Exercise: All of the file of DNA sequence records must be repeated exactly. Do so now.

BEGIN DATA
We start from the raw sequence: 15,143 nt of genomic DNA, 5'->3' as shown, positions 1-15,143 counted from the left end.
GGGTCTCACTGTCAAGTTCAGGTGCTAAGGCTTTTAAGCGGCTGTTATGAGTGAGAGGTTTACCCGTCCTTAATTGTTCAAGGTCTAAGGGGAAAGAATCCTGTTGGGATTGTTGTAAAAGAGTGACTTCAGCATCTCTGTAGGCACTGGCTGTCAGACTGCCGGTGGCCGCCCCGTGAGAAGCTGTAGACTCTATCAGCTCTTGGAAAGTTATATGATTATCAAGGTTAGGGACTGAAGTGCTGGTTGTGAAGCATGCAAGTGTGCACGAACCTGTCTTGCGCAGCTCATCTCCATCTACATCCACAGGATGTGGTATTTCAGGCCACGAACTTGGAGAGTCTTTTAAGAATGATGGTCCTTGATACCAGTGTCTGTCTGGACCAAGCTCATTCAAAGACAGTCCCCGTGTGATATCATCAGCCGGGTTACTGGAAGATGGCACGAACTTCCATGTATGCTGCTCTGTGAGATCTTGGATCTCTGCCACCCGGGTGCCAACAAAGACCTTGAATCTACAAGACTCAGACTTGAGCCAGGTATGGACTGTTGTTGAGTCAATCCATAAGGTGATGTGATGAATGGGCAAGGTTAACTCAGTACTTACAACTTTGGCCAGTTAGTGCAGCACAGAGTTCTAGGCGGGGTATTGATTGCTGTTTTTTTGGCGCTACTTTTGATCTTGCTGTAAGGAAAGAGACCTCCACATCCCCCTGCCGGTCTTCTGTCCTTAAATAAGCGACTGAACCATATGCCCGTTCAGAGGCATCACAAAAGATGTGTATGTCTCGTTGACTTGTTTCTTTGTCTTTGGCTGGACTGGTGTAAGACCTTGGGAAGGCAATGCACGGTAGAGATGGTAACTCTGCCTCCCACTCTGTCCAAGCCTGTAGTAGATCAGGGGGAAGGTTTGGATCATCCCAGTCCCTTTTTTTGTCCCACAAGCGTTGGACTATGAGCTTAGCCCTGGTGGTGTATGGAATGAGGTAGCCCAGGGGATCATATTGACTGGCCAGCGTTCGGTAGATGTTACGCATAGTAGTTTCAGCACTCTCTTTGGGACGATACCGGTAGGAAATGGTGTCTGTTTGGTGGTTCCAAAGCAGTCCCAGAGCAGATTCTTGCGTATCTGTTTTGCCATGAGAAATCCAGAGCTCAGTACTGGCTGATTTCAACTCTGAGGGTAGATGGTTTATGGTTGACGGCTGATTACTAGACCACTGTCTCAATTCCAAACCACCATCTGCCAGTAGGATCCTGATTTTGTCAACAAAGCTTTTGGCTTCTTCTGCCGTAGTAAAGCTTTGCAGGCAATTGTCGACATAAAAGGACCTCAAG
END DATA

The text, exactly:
We start from the raw sequence: 15,143 nt of genomic DNA, 5'->3' as shown, positions 1-15,143 counted from the left end.
GGGTCTCACTGTCAAGTTCAGGTGCTAAGGCTTTTAAGCGGCTGTTATGAGTGAGAGGTTTACCCGTCCTTAATTGTTCAAGGTCTAAGGGGAAAGAATCCTGTTGGGATTGTTGTAAAAGAGTGACTTCAGCATCTCTGTAGGCACTGGCTGTCAGACTGCCGGTGGCCGCCCCGTGAGAAGCTGTAGACTCTATCAGCTCTTGGAAAGTTATATGATTATCAAGGTTAGGGACTGAAGTGCTGGTTGTGAAGCATGCAAGTGTGCACGAACCTGTCTTGCGCAGCTCATCTCCATCTACATCCACAGGATGTGGTATTTCAGGCCACGAACTTGGAGAGTCTTTTAAGAATGATGGTCCTTGATACCAGTGTCTGTCTGGACCAAGCTCATTCAAAGACAGTCCCCGTGTGATATCATCAGCCGGGTTACTGGAAGATGGCACGAACTTCCATGTATGCTGCTCTGTGAGATCTTGGATCTCTGCCACCCGGGTGCCAACAAAGACCTTGAATCTACAAGACTCAGACTTGAGCCAGGTATGGACTGTTGTTGAGTCAATCCATAAGGTGATGTGATGAATGGGCAAGGTTAACTCAGTACTTACAACTTTGGCCAGTTAGTGCAGCACAGAGTTCTAGGCGGGGTATTGATTGCTGTTTTTTTGGCGCTACTTTTGATCTTGCTGTAAGGAAAGAGACCTCCACATCCCCCTGCCGGTCTTCTGTCCTTAAATAAGCGACTGAACCATATGCCCGTTCAGAGGCATCACAAAAGATGTGTATGTCTCGTTGACTTGTTTCTTTGTCTTTGGCTGGACTGGTGTAAGACCTTGGGAAGGCAATGCACGGTAGAGATGGTAACTCTGCCTCCCACTCTGTCCAAGCCTGTAGTAGATCAGGGGGAAGGTTTGGATCATCCCAGTCCCTTTTTTTGTCCCACAAGCGTTGGACTATGAGCTTAGCCCTGGTGGTGTATGGAATGAGGTAGCCCAGGGGATCATATTGACTGGCCAGCGTTCGGTAGATGTTACGCATAGTAGTTTCAGCACTCTCTTTGGGACGATACCGGTAGGAAATGGTGTCTGTTTGGTGGTTCCAAAGCAGTCCCAGAGCAGATTCTTGCGTATCTGTTTTGCCATGAGAAATCCAGAGCTCAGTACTGGCTGATTTCAACTCTGAGGGTAGATGGTTTATGGTTGACGGCTGATTACTAGACCACTGTCTCAATTCCAAACCACCATCTGCCAGTAGGATCCTGATTTTGTCAACAAAGCTTTTGGCTTCTTCTGCCGTAGTAAAGCTTTGCAGGCAATTGTCGACATAAAAGGACCTCAAG